Combining deep neural networks and engineered features for cardiac arrhythmia detection from ECG recordings.
Hong S., Zhou Y., Wu M., Shang J., Wang Q., Li H., Xie J.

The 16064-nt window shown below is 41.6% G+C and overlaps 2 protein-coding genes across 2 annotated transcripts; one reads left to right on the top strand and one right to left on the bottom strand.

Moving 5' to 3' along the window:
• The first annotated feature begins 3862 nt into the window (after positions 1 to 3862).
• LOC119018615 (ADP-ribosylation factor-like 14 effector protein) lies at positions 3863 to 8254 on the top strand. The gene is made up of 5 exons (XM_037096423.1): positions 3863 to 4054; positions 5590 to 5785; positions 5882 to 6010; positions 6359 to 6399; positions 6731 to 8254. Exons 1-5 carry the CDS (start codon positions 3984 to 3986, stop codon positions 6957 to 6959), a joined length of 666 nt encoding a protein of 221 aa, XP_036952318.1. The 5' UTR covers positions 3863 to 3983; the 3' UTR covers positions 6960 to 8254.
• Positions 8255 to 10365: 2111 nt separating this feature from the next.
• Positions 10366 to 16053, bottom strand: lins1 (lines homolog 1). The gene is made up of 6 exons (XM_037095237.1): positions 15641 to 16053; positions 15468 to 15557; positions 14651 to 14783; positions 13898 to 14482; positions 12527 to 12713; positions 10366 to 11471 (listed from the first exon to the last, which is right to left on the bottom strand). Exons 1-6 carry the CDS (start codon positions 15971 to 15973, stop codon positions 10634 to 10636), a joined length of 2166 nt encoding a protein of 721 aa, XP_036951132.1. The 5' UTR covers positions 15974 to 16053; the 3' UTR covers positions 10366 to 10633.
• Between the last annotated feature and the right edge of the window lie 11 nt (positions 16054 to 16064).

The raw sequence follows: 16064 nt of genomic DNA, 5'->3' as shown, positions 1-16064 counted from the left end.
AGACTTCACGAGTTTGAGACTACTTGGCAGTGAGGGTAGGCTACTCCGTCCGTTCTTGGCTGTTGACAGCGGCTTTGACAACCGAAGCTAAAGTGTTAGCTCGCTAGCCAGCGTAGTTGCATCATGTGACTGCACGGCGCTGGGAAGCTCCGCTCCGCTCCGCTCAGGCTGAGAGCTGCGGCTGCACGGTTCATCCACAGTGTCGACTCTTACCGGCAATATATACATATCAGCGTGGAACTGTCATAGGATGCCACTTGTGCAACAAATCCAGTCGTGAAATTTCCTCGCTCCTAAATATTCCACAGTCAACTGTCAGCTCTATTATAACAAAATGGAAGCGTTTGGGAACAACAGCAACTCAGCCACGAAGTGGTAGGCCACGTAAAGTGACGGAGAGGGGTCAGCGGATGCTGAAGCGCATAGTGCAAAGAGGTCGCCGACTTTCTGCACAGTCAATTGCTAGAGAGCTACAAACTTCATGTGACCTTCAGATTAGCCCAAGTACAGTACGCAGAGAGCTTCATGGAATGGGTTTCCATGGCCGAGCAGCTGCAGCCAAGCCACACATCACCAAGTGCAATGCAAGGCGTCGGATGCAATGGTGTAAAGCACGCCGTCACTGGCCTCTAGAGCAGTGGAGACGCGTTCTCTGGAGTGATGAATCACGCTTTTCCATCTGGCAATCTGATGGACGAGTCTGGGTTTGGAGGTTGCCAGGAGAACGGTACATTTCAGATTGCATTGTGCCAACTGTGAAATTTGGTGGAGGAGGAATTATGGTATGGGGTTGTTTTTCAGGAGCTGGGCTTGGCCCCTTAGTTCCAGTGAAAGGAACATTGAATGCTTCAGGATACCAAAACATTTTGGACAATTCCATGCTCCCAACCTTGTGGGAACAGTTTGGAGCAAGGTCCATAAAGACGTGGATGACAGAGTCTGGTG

OBJECTIVE: We aim to combine deep neural networks and engineered features (hand-crafted features based on medical domain knowledge) for cardiac arrhythmia detection from short single-lead ECG recordings. APPROACH: We propose a two-stage method named ENCASE for cardiac arrhythmia detection. The first stage is feature extraction and the second stage is classifier building. In the feature extraction stage, we extract both deep features and engineered features. Deep features are obtained by modifying deep neural networks into a deep feature extractor. Engineered features are extracted by summarizing existing approaches into four feature groups. Then, we propose a feature aggregation approach to combine these features. In the classifier building stage, we build multiple gradient boosting decision trees and combine them to get the final detector. MAIN RESULTS: Experiments are performed on the PhysioNet/Computing in Cardiology Challenge 2017 dataset (Clifford et al 2017 Computing in Cardiology vol 44). Using F 1 scores reported on the hidden test set as measurements, ENCASE got 0.9117 on Normal (F 1N ), 0.8128 on Atrial Fibrillation (AF) (F 1A ), 0.7505 on Others (F 1O ), and 0.5671 on Noise (F 1P ). It placed 5th in the Challenge and 8th in the follow-up challenge (ranked by considering the average of Normal, AF, and Others (F 1NAO = 0.825)). When rounding to two decimal places, we were part a three-way tie for 1st place and were part a seven-way tie for 2nd place in the follow-up challenge. Further experiments show that combined features perform better than individual features, and deep features show more importance scores than other features. SIGNIFICANCE: ENCASE can benefit from both feature engineering-based methods and recent deep neural networks. It is flexible and can easily assimilate the ability of new cardiac arrhythmia detection methods.